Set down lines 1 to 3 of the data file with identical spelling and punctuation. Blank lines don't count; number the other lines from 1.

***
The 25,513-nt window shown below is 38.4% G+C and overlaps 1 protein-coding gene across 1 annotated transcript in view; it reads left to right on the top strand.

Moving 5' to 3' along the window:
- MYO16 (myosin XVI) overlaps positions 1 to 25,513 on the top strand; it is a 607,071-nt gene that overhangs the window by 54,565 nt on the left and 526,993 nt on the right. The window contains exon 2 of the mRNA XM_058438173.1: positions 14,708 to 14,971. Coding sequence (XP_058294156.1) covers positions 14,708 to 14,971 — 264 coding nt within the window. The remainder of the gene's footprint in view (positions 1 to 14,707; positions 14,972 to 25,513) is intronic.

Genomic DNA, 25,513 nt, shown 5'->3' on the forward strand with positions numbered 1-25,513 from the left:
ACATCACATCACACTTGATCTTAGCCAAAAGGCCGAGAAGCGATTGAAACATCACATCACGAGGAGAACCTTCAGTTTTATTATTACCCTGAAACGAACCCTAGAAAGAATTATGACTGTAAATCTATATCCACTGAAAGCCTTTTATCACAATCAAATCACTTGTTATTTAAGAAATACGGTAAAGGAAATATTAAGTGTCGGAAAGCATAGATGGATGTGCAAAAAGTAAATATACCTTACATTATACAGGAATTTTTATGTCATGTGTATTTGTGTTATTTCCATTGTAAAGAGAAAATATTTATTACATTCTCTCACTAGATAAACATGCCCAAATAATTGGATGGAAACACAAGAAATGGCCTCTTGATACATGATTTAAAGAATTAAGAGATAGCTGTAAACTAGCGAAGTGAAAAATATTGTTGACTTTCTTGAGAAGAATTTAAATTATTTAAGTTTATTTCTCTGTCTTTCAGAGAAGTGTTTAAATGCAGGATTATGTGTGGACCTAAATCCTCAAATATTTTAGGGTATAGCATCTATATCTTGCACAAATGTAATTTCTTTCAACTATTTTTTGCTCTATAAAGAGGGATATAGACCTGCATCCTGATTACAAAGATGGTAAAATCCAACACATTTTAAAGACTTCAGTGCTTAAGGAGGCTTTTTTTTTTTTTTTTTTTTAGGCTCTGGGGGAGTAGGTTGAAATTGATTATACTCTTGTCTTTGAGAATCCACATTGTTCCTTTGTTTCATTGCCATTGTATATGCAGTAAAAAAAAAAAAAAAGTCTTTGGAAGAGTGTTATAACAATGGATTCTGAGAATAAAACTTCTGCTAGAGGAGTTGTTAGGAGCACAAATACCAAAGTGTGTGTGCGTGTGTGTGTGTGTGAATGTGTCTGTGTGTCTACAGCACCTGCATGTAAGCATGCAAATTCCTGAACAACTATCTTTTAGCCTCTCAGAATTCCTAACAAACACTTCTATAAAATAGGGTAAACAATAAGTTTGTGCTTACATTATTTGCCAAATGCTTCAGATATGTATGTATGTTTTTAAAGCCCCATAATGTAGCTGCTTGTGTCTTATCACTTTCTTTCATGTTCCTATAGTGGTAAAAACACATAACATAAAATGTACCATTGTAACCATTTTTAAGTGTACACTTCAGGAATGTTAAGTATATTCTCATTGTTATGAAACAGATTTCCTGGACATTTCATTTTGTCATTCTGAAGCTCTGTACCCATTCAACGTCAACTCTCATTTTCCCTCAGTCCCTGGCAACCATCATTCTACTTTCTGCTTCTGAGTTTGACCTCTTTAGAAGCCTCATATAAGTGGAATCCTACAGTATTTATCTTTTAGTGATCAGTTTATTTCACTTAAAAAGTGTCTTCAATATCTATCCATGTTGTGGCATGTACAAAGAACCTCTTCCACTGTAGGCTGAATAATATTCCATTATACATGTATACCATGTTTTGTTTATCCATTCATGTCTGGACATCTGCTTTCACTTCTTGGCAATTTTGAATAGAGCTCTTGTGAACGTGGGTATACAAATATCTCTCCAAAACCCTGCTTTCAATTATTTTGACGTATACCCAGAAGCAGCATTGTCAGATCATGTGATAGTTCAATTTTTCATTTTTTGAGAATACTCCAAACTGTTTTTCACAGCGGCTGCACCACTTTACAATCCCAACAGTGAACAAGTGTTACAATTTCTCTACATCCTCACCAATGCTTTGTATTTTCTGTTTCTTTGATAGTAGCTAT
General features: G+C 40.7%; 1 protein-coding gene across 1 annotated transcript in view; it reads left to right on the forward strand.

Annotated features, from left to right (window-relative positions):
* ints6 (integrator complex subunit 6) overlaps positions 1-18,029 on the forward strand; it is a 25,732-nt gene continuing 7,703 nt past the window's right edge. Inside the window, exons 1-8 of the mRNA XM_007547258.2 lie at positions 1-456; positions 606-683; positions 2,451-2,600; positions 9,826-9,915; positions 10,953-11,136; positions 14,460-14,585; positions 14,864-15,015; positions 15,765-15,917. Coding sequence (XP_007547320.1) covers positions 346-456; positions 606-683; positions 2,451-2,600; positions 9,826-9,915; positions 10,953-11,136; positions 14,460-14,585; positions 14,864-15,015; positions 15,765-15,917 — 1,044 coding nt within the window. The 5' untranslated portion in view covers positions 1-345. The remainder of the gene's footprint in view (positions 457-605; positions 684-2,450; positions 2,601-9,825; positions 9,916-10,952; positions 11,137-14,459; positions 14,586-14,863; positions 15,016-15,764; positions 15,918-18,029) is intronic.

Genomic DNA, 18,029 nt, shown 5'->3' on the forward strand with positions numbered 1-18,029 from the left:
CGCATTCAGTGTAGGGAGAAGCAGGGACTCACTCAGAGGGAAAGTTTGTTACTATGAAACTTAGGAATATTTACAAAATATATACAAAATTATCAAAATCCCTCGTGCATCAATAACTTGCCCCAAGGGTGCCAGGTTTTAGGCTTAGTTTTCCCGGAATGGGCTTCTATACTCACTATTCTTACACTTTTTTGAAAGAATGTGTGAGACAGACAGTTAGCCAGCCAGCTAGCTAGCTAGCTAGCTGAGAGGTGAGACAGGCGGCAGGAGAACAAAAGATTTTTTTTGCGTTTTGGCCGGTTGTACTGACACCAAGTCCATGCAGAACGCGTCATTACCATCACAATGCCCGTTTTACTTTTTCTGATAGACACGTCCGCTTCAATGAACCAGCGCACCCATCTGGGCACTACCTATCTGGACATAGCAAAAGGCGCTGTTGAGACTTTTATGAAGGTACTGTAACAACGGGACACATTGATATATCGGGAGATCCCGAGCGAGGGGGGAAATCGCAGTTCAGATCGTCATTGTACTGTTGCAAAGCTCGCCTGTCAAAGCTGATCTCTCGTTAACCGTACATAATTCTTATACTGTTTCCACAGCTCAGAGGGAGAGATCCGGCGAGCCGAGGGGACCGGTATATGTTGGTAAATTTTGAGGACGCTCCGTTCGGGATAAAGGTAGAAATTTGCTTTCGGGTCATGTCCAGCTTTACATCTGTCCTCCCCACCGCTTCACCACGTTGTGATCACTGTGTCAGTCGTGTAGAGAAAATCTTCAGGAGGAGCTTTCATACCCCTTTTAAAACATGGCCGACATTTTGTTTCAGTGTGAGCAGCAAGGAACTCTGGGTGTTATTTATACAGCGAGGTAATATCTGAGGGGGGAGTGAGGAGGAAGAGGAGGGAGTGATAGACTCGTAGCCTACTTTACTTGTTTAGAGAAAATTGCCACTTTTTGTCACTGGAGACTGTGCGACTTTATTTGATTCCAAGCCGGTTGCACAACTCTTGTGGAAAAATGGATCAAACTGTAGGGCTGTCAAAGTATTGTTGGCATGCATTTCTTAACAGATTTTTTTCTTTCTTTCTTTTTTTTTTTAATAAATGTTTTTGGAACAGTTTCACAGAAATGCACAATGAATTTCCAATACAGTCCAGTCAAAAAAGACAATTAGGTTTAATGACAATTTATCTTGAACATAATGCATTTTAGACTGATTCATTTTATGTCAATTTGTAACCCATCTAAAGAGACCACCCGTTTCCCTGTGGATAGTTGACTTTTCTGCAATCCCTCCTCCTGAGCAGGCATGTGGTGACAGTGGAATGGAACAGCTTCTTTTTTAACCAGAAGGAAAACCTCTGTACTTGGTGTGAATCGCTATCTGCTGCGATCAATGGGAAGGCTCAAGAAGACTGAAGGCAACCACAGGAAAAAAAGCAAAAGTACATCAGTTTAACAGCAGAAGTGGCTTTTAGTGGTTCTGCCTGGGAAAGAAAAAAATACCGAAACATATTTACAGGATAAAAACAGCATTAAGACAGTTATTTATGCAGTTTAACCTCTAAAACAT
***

The 25,513-nt window shown below is 38.4% G+C and overlaps 1 protein-coding gene across 1 annotated transcript in view; it reads left to right on the top strand.

Moving 5' to 3' along the window:
- MYO16 (myosin XVI) overlaps positions 1 to 25,513 on the top strand; it is a 607,071-nt gene that overhangs the window by 54,565 nt on the left and 526,993 nt on the right. The window contains exon 2 of the mRNA XM_058438173.1: positions 14,708 to 14,971. Coding sequence (XP_058294156.1) covers positions 14,708 to 14,971 — 264 coding nt within the window. The remainder of the gene's footprint in view (positions 1 to 14,707; positions 14,972 to 25,513) is intronic.